The rape convictions last Sunday of two teenagers in Steubenville, Ohio, the firing of CBC guest commentator professor Tom Flanagan for his comments on child pornography and the alleged grope of publisher and former Toronto mayoralty candidate Sarah Thomson’s bottom by Toronto Mayor Rob Ford share one thing. They are topics any sensible commentator must preface with ardent assurances that nothing with the possible exception of matricide could revolt more, and only abhorrence flourishes in the breast of the commentator who now feels compelled to address these matters. You have to say that or your licence as a pundit gets withdrawn amid truly vicious attacks.
In Steubenville, a bunch of high school teenagers got drunk at house parties and one of the girls ended up sans her clothes, of which there were not many to begin with, and no memory of how she got that way. This is a party ending that reminds me of my days living in Whitney Hall residence at the University of Toronto in the early ’60s, kitty-corner to the Zetes fraternity house, which specialized in drunken binges and the noisy smashing of bottles all weekend long. The girls wore more clothes, flip flops had not been popularized and, crucially, no such thing as cellphones and social media existed. But the end result looked much the same from my third-floor window.
The Steubenville boys behaved like many drunken 16-year-old males before them when faced with a 16-year-old female drunk as a skunk herself; in other words, they behaved appallingly. Next day, the girl couldn’t remember a thing except that she didn’t have sex as we once understood it. Teenage boys, often horrid beings, texted boastful messages about how “dead” the girl had been and one sent out cellphone photos of her naked. Three days later, the girl found herself the star of a particularly grubby online gossip session going viral.
In a normal society, the girl’s mother would have locked her up for a week and all boys present would have been suspended from school and their beloved football team. Instead we had a trial and media circus: two boys out of the many were declared juvenile delinquents guilty of rape (by inserting a finger in her vagina) with custodial sentences of a year each, one getting an extra year for distributing her photo. The boys go on a juvenile sex offender list. The girl could do with an alcohol abuse program while Steubenville clearly suffers from a shortage of parents in situ.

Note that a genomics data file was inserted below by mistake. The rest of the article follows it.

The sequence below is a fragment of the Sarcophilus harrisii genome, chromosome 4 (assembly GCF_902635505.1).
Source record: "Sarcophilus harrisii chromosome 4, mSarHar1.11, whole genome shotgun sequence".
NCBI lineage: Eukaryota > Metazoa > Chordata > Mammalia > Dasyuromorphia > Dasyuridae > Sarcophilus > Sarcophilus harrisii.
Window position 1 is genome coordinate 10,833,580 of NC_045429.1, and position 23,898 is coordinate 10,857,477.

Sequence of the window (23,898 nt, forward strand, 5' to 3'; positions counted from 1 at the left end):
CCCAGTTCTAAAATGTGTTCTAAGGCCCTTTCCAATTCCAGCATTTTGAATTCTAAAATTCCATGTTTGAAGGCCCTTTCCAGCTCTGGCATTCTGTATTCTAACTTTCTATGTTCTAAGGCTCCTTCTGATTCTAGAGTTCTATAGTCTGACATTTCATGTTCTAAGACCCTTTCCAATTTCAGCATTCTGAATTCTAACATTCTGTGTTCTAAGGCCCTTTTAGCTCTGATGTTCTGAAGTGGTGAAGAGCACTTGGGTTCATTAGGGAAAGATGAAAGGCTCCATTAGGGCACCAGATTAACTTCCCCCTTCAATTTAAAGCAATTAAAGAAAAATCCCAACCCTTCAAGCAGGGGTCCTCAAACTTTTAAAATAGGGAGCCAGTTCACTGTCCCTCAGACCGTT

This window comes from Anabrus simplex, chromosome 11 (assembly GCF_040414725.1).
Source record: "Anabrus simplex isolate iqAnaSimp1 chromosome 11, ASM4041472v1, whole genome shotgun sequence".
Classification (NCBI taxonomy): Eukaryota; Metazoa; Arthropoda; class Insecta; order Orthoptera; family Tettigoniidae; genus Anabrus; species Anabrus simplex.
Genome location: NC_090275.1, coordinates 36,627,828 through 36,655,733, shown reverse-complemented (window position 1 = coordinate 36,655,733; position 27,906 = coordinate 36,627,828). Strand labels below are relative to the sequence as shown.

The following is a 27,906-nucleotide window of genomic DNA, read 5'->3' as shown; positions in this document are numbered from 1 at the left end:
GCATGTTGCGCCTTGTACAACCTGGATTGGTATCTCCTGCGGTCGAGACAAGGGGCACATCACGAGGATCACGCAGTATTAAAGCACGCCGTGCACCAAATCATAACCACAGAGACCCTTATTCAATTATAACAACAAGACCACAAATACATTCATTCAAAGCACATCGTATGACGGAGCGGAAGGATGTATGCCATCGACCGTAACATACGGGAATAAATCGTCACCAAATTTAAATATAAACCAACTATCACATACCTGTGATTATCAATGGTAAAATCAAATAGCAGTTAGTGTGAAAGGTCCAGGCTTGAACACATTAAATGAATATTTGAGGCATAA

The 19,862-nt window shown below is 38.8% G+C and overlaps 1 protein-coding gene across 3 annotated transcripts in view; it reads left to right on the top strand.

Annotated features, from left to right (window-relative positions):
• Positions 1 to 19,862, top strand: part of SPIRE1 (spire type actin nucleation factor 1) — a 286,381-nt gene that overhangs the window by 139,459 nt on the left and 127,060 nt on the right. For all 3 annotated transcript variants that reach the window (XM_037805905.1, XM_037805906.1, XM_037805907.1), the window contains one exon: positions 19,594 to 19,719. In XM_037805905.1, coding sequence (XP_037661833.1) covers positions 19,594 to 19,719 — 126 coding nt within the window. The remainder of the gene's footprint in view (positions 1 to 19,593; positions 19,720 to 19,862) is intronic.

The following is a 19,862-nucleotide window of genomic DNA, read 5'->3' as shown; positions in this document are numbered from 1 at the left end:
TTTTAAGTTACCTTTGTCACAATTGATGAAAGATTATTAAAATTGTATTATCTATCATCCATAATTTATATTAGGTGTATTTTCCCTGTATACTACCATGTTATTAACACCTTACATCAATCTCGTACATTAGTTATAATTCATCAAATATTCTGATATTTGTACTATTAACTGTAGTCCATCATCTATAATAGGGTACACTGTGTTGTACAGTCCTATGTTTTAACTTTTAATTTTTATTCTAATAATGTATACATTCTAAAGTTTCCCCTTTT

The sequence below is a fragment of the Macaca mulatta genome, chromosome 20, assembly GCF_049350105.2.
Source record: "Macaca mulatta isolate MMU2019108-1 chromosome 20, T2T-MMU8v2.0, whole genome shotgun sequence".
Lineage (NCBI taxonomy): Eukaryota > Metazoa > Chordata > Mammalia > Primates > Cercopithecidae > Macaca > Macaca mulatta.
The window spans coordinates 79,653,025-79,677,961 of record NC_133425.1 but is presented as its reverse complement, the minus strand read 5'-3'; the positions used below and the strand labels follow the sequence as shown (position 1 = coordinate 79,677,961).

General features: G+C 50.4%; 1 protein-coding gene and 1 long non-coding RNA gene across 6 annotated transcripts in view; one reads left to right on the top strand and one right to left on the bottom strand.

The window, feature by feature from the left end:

Turning to a local farce, I find it hard to envisage Sarah Thomson and Mayor Rob Ford addressing each other sexually. However, Ford allegedly had a lapse of incredibly bad taste and clasped the bottom of Ms. Thomson during a photo lineup at a party.This happened on the eve of International Women’s Day, which Ms. Thomson felt made it all the more degrading for her buttocks. Little matches the absurdity of this incident, but a close second would be the solemnity and chin-wagging of the CBC news panel who prefaced discussion with the usual disclaimer that this sort of behaviour was a “serious problem” and part of the spectrum of “sexual harassment,” a term invented in the 1970s that ought to have been strangled at birth.
Around 2002, publisher Thomson offered, using normal scatology, to “bed” my husband in return for him granting an interview to her newspaper. Though the proposition did not intrigue him, Conrad found it very enterprising and endorsed her for mayor in the last election. The same action that is generally welcome from a person you like is sexual harassment from one you don’t.
Professor Tom Flanagan’s valid observation to a group of students at the University of Lethbridge that criminalization of the private viewing of child pornography on home computers “is a real issue of personal liberty. To what extent [should] we put people in jail for doing something in which they do not harm another person?” was greeted with banshee shrieks. CBC News general manager Jennifer McGuire assured audiences that the CBC supported free speech and fired Flanagan. Alberta’s delicate Premier Alison Redford said the comments “turned my stomach.” I always thought rounding up people for what they privately watch on their computers was a stomach-churning breach of civil liberties far more damaging than the private contemplation of squalid pictures. The justification that without viewers there would be no market for child porn is accurate as far as it goes, which is about one millimetre. The same argument lurks behind the failed U.S. war on drugs and the failure of Prohibition. You cannot end a disease by arresting the infected.
Serious analysis such as professor Amy Adler’s “The Perverse Law of Child Pornography” in the Columbia Law Review suggests the unintended consequence of laws to protect children from sexual exploitation may be, contrarily, to promote their violation by a “dialectic of transgression and taboo.” The endless analysis of child pornography may do more to sexualize children than all the American Apparel ads end to end. Adler writes: “The legal tool . . . designed to liberate children from sexual abuse [constructs] a world in which we are enthralled—anguished, enticed, bombarded—by the spectacle of the sexual child.”
We have created an anything-goes sexual society: premarital relationships, same-sex and transgendered ones, teen contraception, abortions on government health plans without parental consent, a popular culture celebrating sado-masochism in books that have sold more than 60 million copies. No problem for me. But to compensate, we’ve hung our opprobrium on a few minor vices. Hence our grim, prune-faced horror if an adult privately views child pornography or pinches a bottom. This is low Victorianism: quietly murder your unborn child but put dust covers on your computer screen should a child’s photo arouse you. Beats me.
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